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  • Author's Saving Throw:
    • Given the divisive manner that Far Cry 5 ended, this spin-off is an immediate sequel to the events that preceded, helping explain what happened afterwards and bringing a proper closure this time. Most notably, Joseph Seed is finally, truly defeated this time.
    • 5 was the first game in the series to completely lack bladed weapons, which upset a ton of fans. In New Dawn, you are immediately given a knife, and the stealth kills are now a mix of 5's fisticuffs and the bladed brutality of the earlier games.
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    • One of the most divisive elements of 5 was how the main story's progression was based entirely around the resistance meter mechanic instead of the actual "story" missions themselves, meaning that the plot automatically progresses once the resistance meets a certain threshold, regardless of what you're doing or where you are. This not only essentially railroaded players, but also severely impacted the free roaming, as certain plot critical missions (and their oftentimes lucrative rewards) would be permanently removed if you advanced the plot too far. Now, however, the story progression has returned to the series' mission-based roots.
    • Another thing many players were unhappy with in 5 was the inability to One-Hit Kill Heavily Armored Mooks from afar even with armor-piercing ammo. New Dawn rectifies this nicely.
  • Catharsis Factor:
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    • After having to go through all of the previous game and not being allowed to defeat Joseph Seed and instead witnessing the world come to an end, you finally get the chance to kill him in this one. Granted, you can spare him, but the ending won’t actually change if you kill him or not.
      • Sparing Joseph may actually be even more cathartic as he has a full blown Villainous Breakdown as you walk away and refuse to kill him. If you kill him then by his faith he atones through martyrdom, but letting him live with the guilt of what he's done leaves only judgement after death or suicide. Neither option ends with Joseph going to Heaven.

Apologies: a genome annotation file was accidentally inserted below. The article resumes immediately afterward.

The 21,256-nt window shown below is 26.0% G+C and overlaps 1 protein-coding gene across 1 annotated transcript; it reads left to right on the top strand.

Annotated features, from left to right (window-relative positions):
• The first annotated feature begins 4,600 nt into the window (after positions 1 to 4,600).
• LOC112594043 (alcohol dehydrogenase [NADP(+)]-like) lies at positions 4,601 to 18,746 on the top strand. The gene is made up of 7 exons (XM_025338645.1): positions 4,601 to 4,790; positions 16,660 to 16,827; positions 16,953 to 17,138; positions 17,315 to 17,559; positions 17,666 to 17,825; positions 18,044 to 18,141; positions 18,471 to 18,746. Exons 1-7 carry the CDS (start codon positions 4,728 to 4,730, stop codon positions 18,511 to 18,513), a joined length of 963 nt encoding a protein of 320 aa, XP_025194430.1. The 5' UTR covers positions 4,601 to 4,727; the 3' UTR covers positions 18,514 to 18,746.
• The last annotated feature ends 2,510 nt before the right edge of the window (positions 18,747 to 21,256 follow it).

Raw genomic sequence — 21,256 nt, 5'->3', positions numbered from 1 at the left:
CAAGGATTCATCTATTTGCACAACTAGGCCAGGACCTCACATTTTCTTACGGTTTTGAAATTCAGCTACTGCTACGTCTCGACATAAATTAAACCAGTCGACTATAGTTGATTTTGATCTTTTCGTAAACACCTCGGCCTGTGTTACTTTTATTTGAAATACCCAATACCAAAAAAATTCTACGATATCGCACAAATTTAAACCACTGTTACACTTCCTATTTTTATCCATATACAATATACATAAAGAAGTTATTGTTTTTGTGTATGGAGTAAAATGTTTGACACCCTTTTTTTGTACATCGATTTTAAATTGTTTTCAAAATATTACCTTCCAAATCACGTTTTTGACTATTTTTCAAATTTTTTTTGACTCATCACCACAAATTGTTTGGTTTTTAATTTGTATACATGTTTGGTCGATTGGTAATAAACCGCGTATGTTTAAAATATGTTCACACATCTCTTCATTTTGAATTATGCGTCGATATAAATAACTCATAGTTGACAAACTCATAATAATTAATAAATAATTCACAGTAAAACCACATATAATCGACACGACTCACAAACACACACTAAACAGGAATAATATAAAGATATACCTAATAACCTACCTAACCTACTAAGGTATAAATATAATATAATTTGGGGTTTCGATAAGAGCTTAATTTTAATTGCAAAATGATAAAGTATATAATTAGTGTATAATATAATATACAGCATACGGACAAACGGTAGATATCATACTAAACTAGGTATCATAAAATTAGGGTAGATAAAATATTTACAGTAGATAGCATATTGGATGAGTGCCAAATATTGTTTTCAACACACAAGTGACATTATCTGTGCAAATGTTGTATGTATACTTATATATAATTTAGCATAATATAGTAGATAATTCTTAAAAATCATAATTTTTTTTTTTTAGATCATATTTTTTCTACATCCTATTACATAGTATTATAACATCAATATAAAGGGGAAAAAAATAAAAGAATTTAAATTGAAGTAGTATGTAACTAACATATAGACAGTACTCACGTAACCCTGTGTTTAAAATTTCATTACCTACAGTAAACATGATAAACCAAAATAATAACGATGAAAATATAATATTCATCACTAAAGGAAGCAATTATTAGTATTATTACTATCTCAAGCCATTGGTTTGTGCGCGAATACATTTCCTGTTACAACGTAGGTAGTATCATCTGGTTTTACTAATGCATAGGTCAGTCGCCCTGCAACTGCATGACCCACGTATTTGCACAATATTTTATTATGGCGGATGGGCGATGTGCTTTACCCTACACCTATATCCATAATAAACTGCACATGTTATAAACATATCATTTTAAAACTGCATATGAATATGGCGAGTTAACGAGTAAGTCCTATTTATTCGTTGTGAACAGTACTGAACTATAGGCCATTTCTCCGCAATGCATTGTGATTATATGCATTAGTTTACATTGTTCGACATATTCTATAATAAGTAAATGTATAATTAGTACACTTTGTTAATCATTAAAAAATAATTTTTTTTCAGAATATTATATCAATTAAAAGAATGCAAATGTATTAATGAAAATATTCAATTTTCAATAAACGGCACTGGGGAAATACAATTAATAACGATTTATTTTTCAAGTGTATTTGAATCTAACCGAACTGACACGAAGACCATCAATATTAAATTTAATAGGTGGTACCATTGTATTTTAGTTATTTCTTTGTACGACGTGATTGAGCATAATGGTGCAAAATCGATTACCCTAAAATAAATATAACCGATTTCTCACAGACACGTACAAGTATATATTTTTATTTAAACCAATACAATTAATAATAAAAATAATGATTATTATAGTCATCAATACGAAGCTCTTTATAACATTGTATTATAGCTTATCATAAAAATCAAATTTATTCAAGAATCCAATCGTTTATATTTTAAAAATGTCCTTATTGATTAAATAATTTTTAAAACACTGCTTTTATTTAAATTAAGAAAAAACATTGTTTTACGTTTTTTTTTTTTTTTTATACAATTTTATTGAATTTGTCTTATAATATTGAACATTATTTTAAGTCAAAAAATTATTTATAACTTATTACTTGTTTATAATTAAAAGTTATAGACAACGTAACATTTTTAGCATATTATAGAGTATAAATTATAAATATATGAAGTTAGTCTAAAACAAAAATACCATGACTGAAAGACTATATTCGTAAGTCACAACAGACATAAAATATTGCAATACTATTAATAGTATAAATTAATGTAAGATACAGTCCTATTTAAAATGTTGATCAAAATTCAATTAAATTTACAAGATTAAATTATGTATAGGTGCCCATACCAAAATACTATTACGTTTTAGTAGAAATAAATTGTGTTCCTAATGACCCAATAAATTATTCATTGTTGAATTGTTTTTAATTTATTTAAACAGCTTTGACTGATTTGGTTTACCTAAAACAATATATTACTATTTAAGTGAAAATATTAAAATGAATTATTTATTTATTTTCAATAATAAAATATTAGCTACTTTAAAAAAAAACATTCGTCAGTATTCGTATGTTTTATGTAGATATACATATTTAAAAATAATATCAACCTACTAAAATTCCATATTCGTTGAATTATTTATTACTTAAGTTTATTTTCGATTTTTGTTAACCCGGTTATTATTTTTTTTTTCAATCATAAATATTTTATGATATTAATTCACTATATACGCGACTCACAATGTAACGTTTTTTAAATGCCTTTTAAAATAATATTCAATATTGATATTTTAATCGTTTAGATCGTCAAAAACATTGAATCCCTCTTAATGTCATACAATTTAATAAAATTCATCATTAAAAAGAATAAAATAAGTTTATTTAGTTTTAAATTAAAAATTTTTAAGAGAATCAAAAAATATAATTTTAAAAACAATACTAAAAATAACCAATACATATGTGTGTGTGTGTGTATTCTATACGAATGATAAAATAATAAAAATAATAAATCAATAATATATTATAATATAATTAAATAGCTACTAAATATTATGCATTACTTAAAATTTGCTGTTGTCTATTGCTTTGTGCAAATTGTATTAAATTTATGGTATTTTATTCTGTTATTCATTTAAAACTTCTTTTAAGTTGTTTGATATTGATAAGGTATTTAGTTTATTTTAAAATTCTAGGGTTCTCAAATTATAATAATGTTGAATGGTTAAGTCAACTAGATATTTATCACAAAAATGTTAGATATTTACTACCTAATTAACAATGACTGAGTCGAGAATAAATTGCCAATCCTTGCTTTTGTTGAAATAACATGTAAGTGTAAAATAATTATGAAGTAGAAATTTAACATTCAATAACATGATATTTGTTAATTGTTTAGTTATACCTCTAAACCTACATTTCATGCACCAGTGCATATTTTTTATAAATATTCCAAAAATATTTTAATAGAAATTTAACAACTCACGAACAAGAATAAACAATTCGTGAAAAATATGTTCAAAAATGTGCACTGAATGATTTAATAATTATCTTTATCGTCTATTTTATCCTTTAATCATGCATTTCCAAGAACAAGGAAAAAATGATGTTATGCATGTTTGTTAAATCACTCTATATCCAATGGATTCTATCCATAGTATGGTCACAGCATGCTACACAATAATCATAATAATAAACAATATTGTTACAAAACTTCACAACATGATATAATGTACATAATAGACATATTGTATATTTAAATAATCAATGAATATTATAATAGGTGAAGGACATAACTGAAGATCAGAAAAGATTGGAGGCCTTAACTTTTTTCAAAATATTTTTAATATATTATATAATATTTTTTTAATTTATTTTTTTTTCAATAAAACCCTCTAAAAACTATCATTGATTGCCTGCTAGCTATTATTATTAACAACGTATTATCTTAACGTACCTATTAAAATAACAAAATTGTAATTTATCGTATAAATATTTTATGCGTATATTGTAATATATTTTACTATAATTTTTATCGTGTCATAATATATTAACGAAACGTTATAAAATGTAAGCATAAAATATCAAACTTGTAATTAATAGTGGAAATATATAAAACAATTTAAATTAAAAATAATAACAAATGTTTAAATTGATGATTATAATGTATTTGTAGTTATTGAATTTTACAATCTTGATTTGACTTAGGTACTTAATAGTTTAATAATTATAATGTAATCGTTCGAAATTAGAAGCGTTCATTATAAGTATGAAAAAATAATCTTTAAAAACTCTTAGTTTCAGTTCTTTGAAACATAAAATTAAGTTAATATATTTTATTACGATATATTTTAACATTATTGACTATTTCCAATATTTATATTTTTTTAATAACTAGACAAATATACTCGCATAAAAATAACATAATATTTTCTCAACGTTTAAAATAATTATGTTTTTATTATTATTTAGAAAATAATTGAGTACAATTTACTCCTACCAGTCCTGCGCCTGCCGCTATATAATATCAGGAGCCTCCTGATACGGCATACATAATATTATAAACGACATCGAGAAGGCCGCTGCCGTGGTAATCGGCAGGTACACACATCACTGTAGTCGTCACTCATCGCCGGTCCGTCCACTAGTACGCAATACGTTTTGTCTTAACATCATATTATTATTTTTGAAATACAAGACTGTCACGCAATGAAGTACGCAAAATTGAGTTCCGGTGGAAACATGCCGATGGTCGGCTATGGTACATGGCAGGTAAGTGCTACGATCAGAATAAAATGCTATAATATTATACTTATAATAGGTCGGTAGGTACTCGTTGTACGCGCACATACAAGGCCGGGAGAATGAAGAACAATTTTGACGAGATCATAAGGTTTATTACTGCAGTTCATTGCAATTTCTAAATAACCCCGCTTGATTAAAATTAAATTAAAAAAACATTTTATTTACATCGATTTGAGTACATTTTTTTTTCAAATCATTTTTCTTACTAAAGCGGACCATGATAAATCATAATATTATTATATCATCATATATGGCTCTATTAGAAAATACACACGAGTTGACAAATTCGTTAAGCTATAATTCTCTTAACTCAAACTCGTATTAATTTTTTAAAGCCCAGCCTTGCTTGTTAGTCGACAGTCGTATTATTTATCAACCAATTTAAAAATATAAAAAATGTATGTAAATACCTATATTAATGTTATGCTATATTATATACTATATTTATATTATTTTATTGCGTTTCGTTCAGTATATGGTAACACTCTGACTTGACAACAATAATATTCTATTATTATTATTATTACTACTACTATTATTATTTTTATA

• Likewise, the ending cutscene in "Through the Wringer" where the Captain uses the Gift of Eden to break free and beat the everloving shit out of the Twins after enduring their taunts and threats up until that point can feel nice, since it's the first time you actually manage to catch them off guard and scare the shit out of them.
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  • Ensemble Dark Horse: Of all the new companions, the Judge quickly became very popular for their cool, mysterious appearance and behavior. It helps that they're the Junior Deputy from 5.
  • Evil Is Cool: The Twins, Mickey and Lou, gained a fanbase due to being a pair of badass women with cool breaking speeches. Many players expressed interest in the idea of a DLC permitting you to play as them.
  • Fridge Logic: When Rush returns to Prosperity, he tells the others how he witnessed two Edeners attack the Highwaymen, eat more bullets than any human could possibly survive, and then disappear back into the night. This implies that they shared in the Fruit of Eden from Joseph's tree, with the problem being that this happens long before anyone including New Eden even learns that Joseph is still alive, and Joseph makes it very clear that he spent his exile making sure that only The Chosen One will receive Eden's Gift.
  • Game-Breaker:
    • Fang For Hire Horatio stands in as an Expy of Cheeseburger from FC 5 as this game's animal tank companion, but unlike Cheeseburger he's actually extremely useful in just about any situation. He smashes Brawler shields to pieces as part of his basic attack, has a Foe-Tossing Charge that knocks all humanoid enemy types down, deals enormous damage very quickly, has tons of health, and to top it off, he auto-revives indefinitely once he's notched 15 kills. Once you've unlocked this skill, all you need to do to conquer any outpost regardless of difficulty level is to send in Horatio and enjoy the ensuing carnage, with the only thing you might need to take care of yourself being any snipers he can't reach. Even the dreaded Enforcers go down with barely any resistance once Horatio starts mauling them. Did we mention that all it takes to recruit him is to kill half a dozen level II mooks?